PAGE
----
Future Of 'American Horror Story' Cast Unclear As Series Becomes Anthology

(WARNING: STORY CONTAINS SPOILERS) The status of American Horror Story leads Connie Britton, Dylan McDermott and the Golden Globe-nominated Jessica Lange remains in flux in the wake of the FX horror hour’s season one finale last night. But if Britton, McDermott, Lange or supporting player Frances Conroy return to the show for a second campaign, it will be as entirely different characters in a brand new storyline featuring a fully (or at least mostly) new cast. Co-creator and exec producer Ryan Murphy and FX president and GM John Landgraf laid out for reporters during a conference call this morning that Horror Story was packaged from the start as a seasonal anthology. “The (haunted) house is done,” Murphy stressed. “Every season of the show will be a different haunting. That’s always been the plan. Every season of the show will have a beginning, middle and end, and all new characters and setting.” But that doesn’t mean that this year’s performers won’t be back. It’s just that McDermott and Britton won’t be starring as Ben and Vivien Harmon, respectively, nor Lange as creepy neighbor Constance Langdon. It would have been tough to pull that off, anyway, since the Harmons all were dead by the time the season drew to a close.

“We’re still negotiating with a handful (of the cast members) about returning,” Murphy said. “We’re also meeting with new actors whom we’ve targeted roles for. I will say that Connie and Dylan will not be playing the leads of the show in the second season. We’d love for them to come back and do something, maybe a smaller role or a cameo.” The word during the first season of AHS was that the leads had one-year contracts, though Landgraf said today that this wasn’t true of all the players. “We make longterm deals as a matter of course,” he noted. “We haven’t yet picked up the option on anyone.” The show’s second season will eschew the haunted house approach that proved so successful during the freshman season. Murphy insists, “There are all kinds of different American horror stories to tell. There are serial killing stories, prison stories, true crime stories…Each year of the show is designed to be a little miniseries unto itself. The only thing we’re not open to doing is a season on vampires.”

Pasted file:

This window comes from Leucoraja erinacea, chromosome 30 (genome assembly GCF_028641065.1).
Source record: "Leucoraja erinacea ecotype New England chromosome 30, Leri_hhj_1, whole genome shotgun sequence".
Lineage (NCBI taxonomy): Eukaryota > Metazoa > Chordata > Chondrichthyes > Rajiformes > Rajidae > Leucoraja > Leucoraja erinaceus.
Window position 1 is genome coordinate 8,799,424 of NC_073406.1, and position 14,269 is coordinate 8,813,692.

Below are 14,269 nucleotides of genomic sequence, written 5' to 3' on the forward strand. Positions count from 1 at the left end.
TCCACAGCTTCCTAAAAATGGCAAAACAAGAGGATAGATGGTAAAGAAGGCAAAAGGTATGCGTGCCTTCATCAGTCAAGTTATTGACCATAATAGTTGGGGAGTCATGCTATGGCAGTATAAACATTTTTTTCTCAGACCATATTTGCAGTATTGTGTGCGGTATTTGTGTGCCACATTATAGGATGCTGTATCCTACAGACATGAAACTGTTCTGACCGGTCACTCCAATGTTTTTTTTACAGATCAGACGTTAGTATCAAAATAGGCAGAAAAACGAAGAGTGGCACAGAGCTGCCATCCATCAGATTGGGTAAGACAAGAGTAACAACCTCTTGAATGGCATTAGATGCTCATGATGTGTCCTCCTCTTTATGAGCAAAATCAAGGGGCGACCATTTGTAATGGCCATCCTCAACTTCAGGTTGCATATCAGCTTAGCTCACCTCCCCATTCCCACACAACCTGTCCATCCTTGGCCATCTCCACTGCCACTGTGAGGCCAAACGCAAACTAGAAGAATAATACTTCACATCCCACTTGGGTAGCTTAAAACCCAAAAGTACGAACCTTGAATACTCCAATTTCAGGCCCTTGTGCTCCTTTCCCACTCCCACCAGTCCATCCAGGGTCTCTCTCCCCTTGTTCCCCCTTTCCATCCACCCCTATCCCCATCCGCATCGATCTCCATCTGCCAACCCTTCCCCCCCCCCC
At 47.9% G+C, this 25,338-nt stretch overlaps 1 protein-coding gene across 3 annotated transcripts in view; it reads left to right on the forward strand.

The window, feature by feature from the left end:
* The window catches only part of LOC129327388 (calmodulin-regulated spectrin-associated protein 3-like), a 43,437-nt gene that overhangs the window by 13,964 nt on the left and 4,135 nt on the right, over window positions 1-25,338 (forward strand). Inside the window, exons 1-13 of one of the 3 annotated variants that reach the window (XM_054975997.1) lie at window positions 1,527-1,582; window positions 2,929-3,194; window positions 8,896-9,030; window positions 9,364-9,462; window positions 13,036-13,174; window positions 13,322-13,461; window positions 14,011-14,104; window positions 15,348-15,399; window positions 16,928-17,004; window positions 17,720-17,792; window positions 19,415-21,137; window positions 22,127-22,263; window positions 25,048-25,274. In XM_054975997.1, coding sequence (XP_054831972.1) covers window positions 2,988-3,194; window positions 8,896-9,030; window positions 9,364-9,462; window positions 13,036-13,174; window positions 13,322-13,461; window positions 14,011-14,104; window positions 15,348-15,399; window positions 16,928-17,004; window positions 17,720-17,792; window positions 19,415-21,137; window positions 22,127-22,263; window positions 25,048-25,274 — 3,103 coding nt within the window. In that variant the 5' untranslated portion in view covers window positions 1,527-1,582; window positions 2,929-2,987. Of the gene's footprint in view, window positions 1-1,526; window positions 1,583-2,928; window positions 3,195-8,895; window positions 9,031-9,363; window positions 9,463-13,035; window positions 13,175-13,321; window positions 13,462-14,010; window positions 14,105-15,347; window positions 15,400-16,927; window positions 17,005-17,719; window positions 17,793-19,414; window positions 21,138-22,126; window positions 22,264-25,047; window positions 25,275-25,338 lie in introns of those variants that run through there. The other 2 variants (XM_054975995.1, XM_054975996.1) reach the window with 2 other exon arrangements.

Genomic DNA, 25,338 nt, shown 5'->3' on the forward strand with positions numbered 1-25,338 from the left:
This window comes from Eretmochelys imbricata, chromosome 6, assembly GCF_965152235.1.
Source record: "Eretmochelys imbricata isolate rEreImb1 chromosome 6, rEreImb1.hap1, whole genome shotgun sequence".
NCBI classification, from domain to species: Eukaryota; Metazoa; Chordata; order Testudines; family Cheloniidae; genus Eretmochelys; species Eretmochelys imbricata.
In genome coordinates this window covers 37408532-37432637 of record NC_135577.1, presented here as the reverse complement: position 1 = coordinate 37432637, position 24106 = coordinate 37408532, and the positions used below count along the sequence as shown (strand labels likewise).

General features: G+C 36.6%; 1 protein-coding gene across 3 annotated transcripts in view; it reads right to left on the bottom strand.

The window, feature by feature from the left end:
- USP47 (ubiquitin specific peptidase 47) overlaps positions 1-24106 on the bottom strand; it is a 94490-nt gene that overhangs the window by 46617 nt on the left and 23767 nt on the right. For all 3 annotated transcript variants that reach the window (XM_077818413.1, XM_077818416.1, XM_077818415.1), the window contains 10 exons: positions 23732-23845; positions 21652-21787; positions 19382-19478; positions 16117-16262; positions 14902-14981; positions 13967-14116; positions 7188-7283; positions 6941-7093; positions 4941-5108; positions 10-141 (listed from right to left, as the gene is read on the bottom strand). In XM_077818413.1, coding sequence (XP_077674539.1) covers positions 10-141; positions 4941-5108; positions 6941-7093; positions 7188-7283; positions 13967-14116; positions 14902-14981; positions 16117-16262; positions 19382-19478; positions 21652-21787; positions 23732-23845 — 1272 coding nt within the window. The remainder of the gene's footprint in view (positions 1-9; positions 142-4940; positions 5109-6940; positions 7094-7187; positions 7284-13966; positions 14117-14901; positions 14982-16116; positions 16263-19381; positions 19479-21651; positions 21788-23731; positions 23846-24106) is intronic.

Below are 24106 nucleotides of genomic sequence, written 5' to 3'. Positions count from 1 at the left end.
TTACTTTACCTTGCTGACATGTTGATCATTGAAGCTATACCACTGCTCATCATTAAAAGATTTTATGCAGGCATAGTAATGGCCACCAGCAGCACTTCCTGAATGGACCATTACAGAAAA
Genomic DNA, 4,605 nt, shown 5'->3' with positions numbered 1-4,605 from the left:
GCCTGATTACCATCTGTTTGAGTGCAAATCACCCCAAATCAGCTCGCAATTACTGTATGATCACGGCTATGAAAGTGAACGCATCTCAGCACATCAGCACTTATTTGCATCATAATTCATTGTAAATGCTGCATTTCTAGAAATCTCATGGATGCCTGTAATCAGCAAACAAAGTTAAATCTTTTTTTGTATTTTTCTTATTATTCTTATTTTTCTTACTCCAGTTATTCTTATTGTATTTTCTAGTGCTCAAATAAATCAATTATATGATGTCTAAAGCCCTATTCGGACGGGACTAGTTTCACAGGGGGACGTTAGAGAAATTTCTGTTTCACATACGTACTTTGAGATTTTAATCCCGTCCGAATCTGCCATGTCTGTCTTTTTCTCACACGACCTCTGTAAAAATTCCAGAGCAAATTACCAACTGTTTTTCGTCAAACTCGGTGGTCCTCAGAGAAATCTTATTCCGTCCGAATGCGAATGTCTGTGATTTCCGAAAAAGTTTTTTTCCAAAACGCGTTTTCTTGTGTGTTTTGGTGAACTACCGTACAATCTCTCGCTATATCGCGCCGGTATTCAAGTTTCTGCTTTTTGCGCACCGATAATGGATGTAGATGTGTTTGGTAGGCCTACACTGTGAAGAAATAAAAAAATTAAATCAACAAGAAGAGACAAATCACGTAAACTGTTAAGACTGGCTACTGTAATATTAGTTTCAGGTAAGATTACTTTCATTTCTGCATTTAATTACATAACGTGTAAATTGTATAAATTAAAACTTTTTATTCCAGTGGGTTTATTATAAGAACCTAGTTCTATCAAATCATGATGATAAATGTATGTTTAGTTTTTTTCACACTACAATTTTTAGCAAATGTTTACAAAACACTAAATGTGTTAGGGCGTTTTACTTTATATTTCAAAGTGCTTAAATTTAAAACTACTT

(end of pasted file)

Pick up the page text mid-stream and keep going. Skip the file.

The unique plan to essentially gut a show and start from scratch every season with new characters and storyline carries plenty of risk for American Horror Story considering its popularity. Since premiering in October, it has been the number one new scripted series on basic cable in adults 18-34 and generated by far the highest ratings for a first-year show on FX since the network started doing originals roughly a decade ago. Asked if he was concerned about starting over after enjoying such success and potentially alienating viewers, Murphy replied, “Yes, we’ve thought of that. We too loved those characters and will mourn them and miss them. But the aspects of the show that people love, including the mystery and love story, will be there, albeit with new actors and characters. But you know, this has always been the plan from day one. We just weren’t interested in doing another season with those people trapped in the house…I’ve always wanted to do a kind of Mercury Theater approach, with a (rotating cast) and each year do kind of like a little novella.”

The other advantage in casting the series as a yearly anthology, Murphy added, is that it increases the potential talent pool of performers. “There are a lot of actors who have their own careers and don’t want to make a five-year commitment. This gives people who haven’t done TV before an opportunity. Our shooting schedule is like three or four months every season, so it’s like commiting to a film really. I get a lot of calls from film actors who want to dabble in TV but don’t know how to do it. Being on a series where all of the characters’ stories are done after a season is a way in for them. That’s been the plan from the beginning with this show.”

Landgraf said that the series will again premiere in the fall for season two (late September or early October 2012), calling AHS “a great fall Halloween show. The intent on the network side is for it to become a Halloween tradition for people who love the genre.” He also expressed that he’d had “complete optimism” in the series from the outset despite its bold concept and atypical setup. “I was very confident from the beginning that it would work. And the idea of starting from Ground Zero and rebuilding the entire show every season is exciting.”

This article was printed from https://deadline.com/2011/12/future-of-leads-on-american-horror-story-remains-unclear-as-season-1-wraps-207826/